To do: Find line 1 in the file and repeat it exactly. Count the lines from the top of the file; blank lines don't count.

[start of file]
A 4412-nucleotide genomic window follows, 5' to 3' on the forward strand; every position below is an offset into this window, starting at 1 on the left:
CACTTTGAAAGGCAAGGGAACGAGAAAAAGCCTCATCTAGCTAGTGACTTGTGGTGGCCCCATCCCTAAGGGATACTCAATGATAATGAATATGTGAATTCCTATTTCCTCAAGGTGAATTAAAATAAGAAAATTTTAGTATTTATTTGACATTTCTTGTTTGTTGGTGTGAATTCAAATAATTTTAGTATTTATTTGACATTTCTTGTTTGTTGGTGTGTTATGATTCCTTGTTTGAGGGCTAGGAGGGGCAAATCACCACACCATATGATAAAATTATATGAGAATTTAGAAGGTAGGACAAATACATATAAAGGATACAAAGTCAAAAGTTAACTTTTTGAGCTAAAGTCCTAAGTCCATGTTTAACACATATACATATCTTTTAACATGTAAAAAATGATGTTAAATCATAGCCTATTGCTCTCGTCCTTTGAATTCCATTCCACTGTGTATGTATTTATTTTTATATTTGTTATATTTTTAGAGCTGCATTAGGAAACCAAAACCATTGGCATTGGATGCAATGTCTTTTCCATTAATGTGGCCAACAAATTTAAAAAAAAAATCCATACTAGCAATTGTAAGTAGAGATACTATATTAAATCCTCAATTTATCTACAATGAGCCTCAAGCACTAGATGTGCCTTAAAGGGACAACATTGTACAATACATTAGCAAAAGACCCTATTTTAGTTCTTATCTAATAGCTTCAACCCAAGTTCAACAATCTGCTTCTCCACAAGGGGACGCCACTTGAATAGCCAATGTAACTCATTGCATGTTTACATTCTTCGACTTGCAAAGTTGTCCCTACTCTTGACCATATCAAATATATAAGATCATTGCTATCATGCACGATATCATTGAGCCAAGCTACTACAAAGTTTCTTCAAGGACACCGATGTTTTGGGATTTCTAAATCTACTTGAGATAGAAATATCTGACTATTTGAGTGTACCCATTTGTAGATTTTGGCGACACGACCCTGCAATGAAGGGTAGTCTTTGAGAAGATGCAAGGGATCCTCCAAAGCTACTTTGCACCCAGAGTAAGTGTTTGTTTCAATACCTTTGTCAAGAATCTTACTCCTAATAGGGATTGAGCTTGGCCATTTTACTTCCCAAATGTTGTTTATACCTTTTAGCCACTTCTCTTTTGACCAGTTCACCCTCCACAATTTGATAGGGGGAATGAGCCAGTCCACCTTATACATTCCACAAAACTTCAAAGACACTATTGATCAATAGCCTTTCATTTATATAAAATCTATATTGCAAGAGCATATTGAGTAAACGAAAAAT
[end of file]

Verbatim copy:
A 4412-nucleotide genomic window follows, 5' to 3' on the forward strand; every position below is an offset into this window, starting at 1 on the left: